It won’t be an exaggerated statement, if we rever khayal vocal music (or Khyal music) as one of the best aromas of Indian classical music, with its history deeply rooted in Dhrupad music. It was spread by Niamat Sah, who was called as “Sadarang”. He was a Dhrupad singer and Rudra Bin player of Tansen’s daughter’s lineage. He was a court singer of the Emperor Mohammad Shah and taught Dhrupad and Rudra Bin to his sons and relatives. It was his struggle to compose Khayal Gayaki as a gift for the Emperor, under whom he had saught shelter. One day, with some reason, he had fallen out with the Emperor and hid left the court. When the Emperor chanced to listen to Khayal song sung by Niamat Shah’s disciples, he instantly appointed Niamat Shah as a royal Musician.
At that time, Khyal was a cooperation between the established Hindu tradition and the budding style of tolerance in music. This certainly had a valuable effect on Hindustani music, i.e. the North Indian classical music. It improved it a lot by introducing some significant and helpful elements of Persian music and also by permitting musicians much possibility of imaginative appearance.
With its derivation from a long history, this singing approach has a very extensive range of performance styles (i.e. gharanas), where for rhythm a typical accompaniment is the tabla. Even if the raga in dhrupad is tremendously exciting, the characteristic khayal performance has more delicate emotions.
Unintentionally, Khayal has partly been less well-received in the West than instrumental music or even dhrupad.
“Khayal” literally means an idea or imagination. Khayal Vocal Singing is the picture of many frames of mind, beliefs, with a stimulating range and attractiveness. This style of singing portrays these feelings. From the last 200 years, the Khyal Singing style still has an unflinching influence on music lovers.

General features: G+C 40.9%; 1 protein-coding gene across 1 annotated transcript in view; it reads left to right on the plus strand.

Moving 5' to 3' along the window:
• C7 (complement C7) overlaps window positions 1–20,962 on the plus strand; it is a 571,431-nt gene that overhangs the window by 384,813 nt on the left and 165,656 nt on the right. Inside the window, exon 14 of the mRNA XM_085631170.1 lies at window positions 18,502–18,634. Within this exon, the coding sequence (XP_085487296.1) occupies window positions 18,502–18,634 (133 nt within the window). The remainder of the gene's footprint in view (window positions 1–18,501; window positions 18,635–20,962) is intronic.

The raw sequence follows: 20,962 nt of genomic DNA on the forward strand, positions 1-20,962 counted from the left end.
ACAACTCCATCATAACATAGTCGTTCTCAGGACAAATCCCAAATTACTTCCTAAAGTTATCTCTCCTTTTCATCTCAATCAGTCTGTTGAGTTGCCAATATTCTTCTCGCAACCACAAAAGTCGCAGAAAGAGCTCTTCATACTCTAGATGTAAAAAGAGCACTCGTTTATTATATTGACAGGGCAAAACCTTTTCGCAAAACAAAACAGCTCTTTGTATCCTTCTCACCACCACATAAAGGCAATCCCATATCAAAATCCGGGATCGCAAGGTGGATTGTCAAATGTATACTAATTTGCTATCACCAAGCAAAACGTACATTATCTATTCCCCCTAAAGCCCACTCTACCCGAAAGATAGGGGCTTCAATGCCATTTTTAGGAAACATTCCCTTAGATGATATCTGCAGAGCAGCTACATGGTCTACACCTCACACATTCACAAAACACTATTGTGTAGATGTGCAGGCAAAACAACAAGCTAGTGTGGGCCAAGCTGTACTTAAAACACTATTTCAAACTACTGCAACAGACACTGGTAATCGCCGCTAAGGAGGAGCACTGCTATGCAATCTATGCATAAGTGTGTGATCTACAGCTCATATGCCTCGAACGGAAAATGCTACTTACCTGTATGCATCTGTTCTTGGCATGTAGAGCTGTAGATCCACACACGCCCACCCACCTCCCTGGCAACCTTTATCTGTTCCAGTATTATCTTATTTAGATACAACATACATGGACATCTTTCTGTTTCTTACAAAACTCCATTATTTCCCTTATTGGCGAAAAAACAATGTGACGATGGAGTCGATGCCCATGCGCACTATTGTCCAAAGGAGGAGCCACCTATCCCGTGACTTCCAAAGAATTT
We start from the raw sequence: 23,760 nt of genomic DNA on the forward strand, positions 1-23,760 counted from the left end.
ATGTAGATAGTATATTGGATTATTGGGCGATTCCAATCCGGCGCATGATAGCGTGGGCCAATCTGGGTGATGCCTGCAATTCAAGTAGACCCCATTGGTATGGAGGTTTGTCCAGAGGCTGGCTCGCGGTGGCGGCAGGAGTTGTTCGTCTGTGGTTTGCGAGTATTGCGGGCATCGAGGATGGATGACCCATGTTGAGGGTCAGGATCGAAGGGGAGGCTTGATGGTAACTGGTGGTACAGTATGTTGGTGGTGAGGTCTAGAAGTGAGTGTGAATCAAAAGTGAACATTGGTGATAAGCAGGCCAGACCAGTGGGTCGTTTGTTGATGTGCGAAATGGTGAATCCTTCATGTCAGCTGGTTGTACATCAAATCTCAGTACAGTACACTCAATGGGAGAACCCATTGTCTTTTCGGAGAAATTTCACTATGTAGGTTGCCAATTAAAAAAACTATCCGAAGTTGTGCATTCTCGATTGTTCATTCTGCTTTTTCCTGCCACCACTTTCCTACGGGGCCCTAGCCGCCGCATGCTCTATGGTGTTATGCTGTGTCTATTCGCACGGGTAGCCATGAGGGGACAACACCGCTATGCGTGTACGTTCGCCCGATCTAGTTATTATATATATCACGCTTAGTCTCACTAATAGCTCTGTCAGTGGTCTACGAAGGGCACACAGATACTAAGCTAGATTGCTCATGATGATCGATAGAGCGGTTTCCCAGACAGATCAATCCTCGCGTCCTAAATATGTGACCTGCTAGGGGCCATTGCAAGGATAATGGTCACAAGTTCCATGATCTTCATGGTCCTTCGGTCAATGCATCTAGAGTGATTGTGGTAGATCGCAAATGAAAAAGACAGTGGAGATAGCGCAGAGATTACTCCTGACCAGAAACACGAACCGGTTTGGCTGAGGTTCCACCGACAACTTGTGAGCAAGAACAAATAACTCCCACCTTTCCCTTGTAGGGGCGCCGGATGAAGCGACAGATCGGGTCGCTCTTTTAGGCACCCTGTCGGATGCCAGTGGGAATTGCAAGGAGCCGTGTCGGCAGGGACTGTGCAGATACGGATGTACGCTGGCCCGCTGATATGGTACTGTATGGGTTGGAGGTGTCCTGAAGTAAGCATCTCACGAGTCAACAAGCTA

As mentioned earlier, as the Khayal Music style has its deep roots in the Dhrupad brand, it has widely made use of four Dhrupad Vanis.The Khayal singers, according to their voice and moods, developed it on two lines—the Alapi style and the Laya style. Some musical gharanas use the “akar” form; while some use the words of the Khayal. Some singers start with the khayal music in full with no “alap” to go then on to exhibit the Raga. Some singers also start with the first line of the Khyal and then clarify the remaining lines gradually.
Here, it should be reminded that depending on voice and incessant practice, a Khayal singer has to build up his style of singing. No singer can ever achieve every degree of Khayal singing. Khyal is pleasant-sounding and has sufficient chance for creativeness.
These days too, khyal continues with this prosperous legacy. In particular, owing to the varied nature of the types of creativeness in khyal, it is superior than any single Hindustani vocal type.